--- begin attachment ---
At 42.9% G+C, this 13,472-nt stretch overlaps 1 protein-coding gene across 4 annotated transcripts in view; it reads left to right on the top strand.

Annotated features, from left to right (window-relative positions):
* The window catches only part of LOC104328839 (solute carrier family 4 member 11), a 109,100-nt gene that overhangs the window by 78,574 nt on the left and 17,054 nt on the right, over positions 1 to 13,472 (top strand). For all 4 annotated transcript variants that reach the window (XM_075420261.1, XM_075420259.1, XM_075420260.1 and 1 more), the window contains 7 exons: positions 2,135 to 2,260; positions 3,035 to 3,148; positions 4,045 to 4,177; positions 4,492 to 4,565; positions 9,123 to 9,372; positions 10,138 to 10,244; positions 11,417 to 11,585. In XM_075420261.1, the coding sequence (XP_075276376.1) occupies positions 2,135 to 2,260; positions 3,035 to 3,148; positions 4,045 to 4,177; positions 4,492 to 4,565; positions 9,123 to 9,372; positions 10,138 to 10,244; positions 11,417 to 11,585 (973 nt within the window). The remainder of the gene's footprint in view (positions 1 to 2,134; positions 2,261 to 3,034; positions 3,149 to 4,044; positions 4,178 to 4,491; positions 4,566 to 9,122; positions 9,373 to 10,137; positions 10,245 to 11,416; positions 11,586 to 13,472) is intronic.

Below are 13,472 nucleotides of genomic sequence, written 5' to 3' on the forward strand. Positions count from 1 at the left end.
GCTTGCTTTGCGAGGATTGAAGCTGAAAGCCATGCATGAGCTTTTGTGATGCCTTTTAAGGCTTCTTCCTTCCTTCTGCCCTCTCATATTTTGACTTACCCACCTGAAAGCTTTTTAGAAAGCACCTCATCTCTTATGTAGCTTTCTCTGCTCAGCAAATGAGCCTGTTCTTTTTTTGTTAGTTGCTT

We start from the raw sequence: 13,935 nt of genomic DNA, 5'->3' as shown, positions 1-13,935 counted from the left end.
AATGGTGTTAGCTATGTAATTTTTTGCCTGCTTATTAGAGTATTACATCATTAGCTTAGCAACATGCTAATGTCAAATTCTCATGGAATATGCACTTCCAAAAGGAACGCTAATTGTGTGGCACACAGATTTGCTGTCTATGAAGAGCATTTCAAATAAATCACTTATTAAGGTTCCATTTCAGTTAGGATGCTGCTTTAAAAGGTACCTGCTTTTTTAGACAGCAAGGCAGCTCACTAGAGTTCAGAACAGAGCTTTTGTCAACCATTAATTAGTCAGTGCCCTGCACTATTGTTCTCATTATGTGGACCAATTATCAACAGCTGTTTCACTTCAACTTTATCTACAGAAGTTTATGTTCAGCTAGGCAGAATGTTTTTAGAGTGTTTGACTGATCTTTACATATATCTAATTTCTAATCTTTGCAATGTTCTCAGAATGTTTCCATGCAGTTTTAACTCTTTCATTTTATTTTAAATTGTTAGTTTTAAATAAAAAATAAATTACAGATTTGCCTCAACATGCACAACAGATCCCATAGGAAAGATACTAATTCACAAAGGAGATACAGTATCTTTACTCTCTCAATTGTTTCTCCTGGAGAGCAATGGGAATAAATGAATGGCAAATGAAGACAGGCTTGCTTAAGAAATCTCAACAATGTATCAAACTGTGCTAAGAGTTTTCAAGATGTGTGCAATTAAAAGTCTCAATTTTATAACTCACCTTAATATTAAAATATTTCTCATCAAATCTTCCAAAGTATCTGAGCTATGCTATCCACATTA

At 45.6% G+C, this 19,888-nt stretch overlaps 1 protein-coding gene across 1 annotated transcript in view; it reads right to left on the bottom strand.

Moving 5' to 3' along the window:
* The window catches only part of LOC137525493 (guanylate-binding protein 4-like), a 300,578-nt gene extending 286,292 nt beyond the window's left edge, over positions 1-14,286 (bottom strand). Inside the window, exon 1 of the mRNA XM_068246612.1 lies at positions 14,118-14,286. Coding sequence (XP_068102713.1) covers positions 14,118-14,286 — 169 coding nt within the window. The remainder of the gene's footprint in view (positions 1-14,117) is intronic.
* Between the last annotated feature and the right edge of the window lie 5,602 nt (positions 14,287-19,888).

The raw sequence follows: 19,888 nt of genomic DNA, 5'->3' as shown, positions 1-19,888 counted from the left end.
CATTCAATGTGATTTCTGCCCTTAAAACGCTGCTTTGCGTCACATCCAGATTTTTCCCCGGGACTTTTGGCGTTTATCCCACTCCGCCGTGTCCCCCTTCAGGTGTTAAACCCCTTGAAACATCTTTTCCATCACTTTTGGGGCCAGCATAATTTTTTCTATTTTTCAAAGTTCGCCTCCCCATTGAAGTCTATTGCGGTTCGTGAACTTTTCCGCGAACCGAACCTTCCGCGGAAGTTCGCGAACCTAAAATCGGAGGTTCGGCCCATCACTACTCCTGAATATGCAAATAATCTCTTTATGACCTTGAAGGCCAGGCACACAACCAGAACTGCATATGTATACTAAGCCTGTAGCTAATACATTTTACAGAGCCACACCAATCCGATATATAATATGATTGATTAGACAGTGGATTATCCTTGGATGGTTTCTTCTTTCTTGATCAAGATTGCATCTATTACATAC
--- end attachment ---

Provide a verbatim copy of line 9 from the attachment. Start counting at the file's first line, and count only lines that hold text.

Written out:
Moving 5' to 3' along the window: